The question seems like a reasonable one to me. Most people aren't born pre-programmed with knowledge of industrial processes. The only way they can find out about things is by asking questions. I happen to have read a magazine article that explains the process, or I wouldn't know either. For those who don't know, a (too) concise explanation is that the pattern is on a soluble film which is floated on a layer of solvent. The parts are then dipped into the solvent and the cammo paint from the dissolved film coats them with the intact pattern.
The salesclerk, I'll bet, didn't know how the pattern was applied. Rather than admitting that, he chose instead to be a wiseacre. I wouldn't buy anything from such a person. The "dope" who originally asked the question might, indeed, be a simpleton if he believed the elf story. I wouldn't be too sure that he did. Even simpletons sometimes catch on when somebody tries to play them for fools.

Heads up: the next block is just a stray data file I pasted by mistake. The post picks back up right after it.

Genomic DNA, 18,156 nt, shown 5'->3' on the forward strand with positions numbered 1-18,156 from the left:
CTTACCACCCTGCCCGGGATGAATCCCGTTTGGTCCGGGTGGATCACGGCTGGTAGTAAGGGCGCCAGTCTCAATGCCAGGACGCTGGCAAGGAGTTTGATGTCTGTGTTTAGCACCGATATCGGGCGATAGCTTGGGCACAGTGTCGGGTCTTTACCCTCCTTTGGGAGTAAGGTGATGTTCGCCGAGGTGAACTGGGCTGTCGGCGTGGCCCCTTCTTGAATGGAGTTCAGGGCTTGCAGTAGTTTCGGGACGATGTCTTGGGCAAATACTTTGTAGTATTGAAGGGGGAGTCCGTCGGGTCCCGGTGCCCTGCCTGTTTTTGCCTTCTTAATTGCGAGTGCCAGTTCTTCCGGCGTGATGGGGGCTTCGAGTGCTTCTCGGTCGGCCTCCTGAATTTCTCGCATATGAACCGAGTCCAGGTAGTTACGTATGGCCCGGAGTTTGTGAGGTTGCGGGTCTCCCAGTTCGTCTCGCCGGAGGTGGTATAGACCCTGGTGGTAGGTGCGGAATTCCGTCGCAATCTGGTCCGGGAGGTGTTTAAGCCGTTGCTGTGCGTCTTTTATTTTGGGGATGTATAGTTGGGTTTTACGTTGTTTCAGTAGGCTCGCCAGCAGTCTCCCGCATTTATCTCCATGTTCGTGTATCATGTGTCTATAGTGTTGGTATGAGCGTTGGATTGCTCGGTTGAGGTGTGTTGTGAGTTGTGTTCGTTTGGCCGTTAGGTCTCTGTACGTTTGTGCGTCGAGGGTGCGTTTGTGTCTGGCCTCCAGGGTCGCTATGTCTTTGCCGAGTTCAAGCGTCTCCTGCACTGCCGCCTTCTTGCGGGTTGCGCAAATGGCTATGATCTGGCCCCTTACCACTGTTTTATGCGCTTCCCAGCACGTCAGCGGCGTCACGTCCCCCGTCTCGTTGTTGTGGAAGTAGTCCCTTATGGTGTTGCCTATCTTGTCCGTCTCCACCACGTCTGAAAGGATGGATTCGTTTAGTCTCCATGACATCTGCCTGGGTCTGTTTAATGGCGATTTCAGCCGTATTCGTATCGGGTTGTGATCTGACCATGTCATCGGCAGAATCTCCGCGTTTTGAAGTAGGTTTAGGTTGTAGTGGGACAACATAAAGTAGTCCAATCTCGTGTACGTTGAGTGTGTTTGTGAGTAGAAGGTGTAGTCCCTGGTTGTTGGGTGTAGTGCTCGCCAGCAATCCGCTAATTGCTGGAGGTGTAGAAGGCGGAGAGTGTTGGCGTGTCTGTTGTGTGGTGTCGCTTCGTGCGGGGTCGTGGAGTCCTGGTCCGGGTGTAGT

Monte Harrison
May 6, 2003, 09:48 AM
Brother-in-law. I like the guy, and my sister is crazy about him, but he is accident-prone through his own carelessness. I suspect he has a problem with alcohol as well.

scottgun
May 6, 2003, 10:06 AM
My cousin. The ironic thing is he moved to Kennesaw GA, where they passed a local law that everyone must have a gun in their house. When he was a kid, he shot his sister with a bb gun in the face from about 50 yeards, no accident, just stupidity. The bb gun was quickly taken away and I don't think he's touched a gun ever since.

One thing I must say is I like the gun laws in Kennesaw, everyone must own a gun, but it's not really enforced, the Feds should use this as a model for the whole country.

HankB
May 6, 2003, 12:44 PM
How about disarming (while on duty) members of those Federal agencies like OSHA, EPA, IRS, FHA, etc. that are regulatory, not law enforcement, agencies?